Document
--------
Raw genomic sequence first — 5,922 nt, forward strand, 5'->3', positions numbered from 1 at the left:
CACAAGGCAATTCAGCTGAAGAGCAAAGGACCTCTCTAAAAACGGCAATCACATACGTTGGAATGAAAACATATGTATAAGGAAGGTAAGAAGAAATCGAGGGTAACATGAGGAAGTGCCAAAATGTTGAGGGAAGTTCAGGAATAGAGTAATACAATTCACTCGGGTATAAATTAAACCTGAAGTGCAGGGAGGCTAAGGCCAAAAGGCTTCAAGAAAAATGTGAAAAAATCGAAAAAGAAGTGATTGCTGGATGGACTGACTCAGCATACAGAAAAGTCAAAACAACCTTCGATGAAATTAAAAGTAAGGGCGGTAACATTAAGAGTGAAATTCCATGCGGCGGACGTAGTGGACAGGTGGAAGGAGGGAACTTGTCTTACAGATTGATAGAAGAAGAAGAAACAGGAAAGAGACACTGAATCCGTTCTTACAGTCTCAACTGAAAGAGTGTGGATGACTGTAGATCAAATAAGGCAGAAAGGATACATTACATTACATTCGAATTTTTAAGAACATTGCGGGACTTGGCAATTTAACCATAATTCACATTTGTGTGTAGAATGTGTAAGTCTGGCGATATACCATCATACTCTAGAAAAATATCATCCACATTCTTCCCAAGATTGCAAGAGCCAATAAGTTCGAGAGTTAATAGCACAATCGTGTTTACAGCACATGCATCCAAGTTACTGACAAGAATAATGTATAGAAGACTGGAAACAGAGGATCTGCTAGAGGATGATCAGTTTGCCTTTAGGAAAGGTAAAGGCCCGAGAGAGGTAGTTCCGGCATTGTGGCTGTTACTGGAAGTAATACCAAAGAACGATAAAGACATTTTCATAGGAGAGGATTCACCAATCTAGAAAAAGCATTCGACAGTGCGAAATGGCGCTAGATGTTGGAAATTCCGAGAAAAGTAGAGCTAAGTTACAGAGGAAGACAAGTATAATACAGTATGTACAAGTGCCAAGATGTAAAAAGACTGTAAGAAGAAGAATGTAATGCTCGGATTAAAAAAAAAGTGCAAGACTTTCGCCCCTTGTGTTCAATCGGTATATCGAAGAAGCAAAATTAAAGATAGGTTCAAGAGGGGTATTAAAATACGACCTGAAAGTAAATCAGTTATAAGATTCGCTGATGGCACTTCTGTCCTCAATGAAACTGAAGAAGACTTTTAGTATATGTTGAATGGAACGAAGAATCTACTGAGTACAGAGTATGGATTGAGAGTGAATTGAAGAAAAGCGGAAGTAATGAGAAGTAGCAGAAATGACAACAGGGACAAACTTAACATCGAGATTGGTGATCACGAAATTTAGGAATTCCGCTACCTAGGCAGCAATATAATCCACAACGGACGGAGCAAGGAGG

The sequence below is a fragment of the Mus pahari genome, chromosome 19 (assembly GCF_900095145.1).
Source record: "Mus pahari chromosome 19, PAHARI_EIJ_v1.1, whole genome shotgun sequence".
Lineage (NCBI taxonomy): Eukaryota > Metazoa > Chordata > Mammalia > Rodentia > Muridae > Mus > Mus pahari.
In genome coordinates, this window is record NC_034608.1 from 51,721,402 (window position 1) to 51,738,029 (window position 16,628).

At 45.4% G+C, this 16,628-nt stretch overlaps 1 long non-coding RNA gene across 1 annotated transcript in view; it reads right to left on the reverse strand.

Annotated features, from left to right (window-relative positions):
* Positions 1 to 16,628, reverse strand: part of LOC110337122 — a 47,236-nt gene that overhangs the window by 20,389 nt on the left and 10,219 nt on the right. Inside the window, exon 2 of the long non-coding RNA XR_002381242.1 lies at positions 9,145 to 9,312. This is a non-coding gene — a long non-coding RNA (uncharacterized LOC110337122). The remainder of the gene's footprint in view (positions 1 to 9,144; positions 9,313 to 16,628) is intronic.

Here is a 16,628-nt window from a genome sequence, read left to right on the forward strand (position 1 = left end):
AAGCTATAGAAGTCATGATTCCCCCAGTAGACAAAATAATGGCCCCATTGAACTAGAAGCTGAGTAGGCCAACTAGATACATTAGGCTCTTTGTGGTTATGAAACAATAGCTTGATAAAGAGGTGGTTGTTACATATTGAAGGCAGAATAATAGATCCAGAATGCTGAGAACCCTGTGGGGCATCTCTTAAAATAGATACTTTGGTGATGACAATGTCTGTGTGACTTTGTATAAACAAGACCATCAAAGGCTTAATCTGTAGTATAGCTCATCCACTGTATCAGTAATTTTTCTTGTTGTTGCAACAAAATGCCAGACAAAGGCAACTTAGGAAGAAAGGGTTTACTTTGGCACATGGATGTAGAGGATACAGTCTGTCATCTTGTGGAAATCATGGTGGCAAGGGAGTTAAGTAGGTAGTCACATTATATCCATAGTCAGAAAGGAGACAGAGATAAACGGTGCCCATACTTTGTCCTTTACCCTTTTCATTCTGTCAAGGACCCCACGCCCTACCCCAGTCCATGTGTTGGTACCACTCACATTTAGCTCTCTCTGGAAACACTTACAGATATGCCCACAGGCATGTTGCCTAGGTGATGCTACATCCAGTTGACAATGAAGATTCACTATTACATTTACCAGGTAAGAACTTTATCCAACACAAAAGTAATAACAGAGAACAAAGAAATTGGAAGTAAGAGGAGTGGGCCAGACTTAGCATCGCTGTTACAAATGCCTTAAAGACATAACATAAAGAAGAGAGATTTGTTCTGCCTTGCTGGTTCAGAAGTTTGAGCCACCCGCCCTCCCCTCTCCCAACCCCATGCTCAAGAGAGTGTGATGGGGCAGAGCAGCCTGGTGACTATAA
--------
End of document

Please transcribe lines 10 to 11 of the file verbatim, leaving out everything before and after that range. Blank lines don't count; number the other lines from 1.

Here is a 16,628-nt window from a genome sequence, read left to right on the forward strand (position 1 = left end):
AAGCTATAGAAGTCATGATTCCCCCAGTAGACAAAATAATGGCCCCATTGAACTAGAAGCTGAGTAGGCCAACTAGATACATTAGGCTCTTTGTGGTTATGAAACAATAGCTTGATAAAGAGGTGGTTGTTACATATTGAAGGCAGAATAATAGATCCAGAATGCTGAGAACCCTGTGGGGCATCTCTTAAAATAGATACTTTGGTGATGACAATGTCTGTGTGACTTTGTATAAACAAGACCATCAAAGGCTTAATCTGTAGTATAGCTCATCCACTGTATCAGTAATTTTTCTTGTTGTTGCAACAAAATGCCAGACAAAGGCAACTTAGGAAGAAAGGGTTTACTTTGGCACATGGATGTAGAGGATACAGTCTGTCATCTTGTGGAAATCATGGTGGCAAGGGAGTTAAGTAGGTAGTCACATTATATCCATAGTCAGAAAGGAGACAGAGATAAACGGTGCCCATACTTTGTCCTTTACCCTTTTCATTCTGTCAAGGACCCCACGCCCTACCCCAGTCCATGTGTTGGTACCACTCACATTTAGCTCTCTCTGGAAACACTTACAGATATGCCCACAGGCATGTTGCCTAGGTGATGCTACATCCAGTTGACAATGAAGATTCACTATTACATTTACCAGGTAAGAACTTTATCCAACACAAAAGTAATAACAGAGAACAAAGAAATTGGAAGTAAGAGGAGTGGGCCAGACTTAGCATCGCTGTTACAAATGCCTTAAAGACATAACATAAAGAAGAGAGATTTGTTCTGCCTTGCTGGTTCAGAAGTTTGAGCCACCCGCCCTCCCCTCTCCCAACCCCATGCTCAAGAGAGTGTGATGGGGCAGAGCAGCCTGGTGACTATAA